Yes, Online Anonymity Is Hard – But Like Anything Valuable, It Is Worth Fighting For
Gigaom › Mathew Ingram
When it comes to online behavior, some contentious issues have been around at least as long as the consumer internet itself. One of the most explosive of these topics is anonymity, and the alleged benefits or disadvantages of the fact that on the internet — as the New Yorker famously put it in 1993 — no one knows you’re a dog. The popularity of anonymous apps such as Secret has propelled those issues to the forefront once again, and re-ignited the debate over whether the value of anonymous behavior outweighs the risks.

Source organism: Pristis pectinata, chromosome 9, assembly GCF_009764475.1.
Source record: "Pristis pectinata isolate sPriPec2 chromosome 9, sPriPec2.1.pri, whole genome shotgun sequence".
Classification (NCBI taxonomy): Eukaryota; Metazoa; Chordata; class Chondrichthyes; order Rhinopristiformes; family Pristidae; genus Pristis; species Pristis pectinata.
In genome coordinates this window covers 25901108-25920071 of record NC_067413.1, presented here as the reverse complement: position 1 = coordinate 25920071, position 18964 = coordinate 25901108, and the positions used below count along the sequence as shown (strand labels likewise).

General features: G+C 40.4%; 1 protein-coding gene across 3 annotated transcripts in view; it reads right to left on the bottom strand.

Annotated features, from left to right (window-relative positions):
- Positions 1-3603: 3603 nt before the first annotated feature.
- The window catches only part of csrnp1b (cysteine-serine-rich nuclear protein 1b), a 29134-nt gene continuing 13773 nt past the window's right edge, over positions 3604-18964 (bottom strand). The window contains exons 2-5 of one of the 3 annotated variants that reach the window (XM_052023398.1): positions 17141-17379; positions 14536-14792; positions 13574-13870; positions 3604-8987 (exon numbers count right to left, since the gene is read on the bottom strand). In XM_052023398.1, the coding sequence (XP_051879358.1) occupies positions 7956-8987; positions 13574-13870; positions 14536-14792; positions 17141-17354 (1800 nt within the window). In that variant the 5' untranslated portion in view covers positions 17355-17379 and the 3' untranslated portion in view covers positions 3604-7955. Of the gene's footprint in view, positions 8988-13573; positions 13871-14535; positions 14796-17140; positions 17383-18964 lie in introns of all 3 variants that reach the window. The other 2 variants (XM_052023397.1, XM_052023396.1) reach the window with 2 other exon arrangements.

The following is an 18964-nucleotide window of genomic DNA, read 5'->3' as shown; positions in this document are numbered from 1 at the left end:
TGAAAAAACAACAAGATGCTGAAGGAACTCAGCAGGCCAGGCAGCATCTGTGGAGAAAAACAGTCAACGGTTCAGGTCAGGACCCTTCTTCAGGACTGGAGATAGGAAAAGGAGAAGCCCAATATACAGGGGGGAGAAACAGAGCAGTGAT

As I’ve written here a number of times before, I believe online anonymity or pseudonymity has substantial value, even though it is arguably to blame for troll-like behavior in blog comments and other forums such as Reddit or 4chan. Much like the internet itself, anonymity is a tool that can be used for good or ill, but I believe we gain more than we lose by allowing it to occur.
That’s not to say anonymity needs to be a free-for-all. There are a number of ways of ensuring that it doesn’t become so, from the technical methods described by Canadian entrepreneur Austin Hill (co-founder of an early online-identity provider called Zero Knowledge) in a recent post to the kind of advice that Anil Dash discussed in a post about internet comments — namely, that we are all responsible in some sense for this kind of behavior.